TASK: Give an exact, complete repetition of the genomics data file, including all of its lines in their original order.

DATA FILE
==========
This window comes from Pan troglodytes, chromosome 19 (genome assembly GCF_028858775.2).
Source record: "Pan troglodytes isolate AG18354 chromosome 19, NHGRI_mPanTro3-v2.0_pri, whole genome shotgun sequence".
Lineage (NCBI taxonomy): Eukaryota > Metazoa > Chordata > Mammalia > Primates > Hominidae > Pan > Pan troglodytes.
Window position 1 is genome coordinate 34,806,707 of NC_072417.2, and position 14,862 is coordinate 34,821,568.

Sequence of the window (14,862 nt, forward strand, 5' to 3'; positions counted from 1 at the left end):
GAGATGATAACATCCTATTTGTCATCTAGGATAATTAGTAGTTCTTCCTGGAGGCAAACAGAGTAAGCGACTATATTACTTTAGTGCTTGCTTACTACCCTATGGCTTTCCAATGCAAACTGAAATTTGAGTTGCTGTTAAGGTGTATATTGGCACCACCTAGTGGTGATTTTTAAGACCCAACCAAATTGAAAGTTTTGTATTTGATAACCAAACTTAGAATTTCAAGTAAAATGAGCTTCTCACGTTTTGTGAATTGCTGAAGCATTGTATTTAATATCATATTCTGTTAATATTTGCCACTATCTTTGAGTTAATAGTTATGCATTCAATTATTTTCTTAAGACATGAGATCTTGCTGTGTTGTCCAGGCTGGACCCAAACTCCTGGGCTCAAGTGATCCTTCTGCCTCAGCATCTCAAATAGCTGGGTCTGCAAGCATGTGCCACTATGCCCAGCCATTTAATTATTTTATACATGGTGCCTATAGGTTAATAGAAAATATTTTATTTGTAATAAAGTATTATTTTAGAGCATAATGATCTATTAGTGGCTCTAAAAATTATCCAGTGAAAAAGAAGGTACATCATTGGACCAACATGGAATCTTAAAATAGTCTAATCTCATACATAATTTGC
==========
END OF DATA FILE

This window comes from Pan troglodytes, chromosome 19 (genome assembly GCF_028858775.2).
Source record: "Pan troglodytes isolate AG18354 chromosome 19, NHGRI_mPanTro3-v2.0_pri, whole genome shotgun sequence".
Lineage (NCBI taxonomy): Eukaryota > Metazoa > Chordata > Mammalia > Primates > Hominidae > Pan > Pan troglodytes.
Window position 1 is genome coordinate 34,806,707 of NC_072417.2, and position 14,862 is coordinate 34,821,568.

Sequence of the window (14,862 nt, forward strand, 5' to 3'; positions counted from 1 at the left end):
GAGATGATAACATCCTATTTGTCATCTAGGATAATTAGTAGTTCTTCCTGGAGGCAAACAGAGTAAGCGACTATATTACTTTAGTGCTTGCTTACTACCCTATGGCTTTCCAATGCAAACTGAAATTTGAGTTGCTGTTAAGGTGTATATTGGCACCACCTAGTGGTGATTTTTAAGACCCAACCAAATTGAAAGTTTTGTATTTGATAACCAAACTTAGAATTTCAAGTAAAATGAGCTTCTCACGTTTTGTGAATTGCTGAAGCATTGTATTTAATATCATATTCTGTTAATATTTGCCACTATCTTTGAGTTAATAGTTATGCATTCAATTATTTTCTTAAGACATGAGATCTTGCTGTGTTGTCCAGGCTGGACCCAAACTCCTGGGCTCAAGTGATCCTTCTGCCTCAGCATCTCAAATAGCTGGGTCTGCAAGCATGTGCCACTATGCCCAGCCATTTAATTATTTTATACATGGTGCCTATAGGTTAATAGAAAATATTTTATTTGTAATAAAGTATTATTTTAGAGCATAATGATCTATTAGTGGCTCTAAAAATTATCCAGTGAAAAAGAAGGTACATCATTGGACCAACATGGAATCTTAAAATAGTCTAATCTCATACATAATTTGC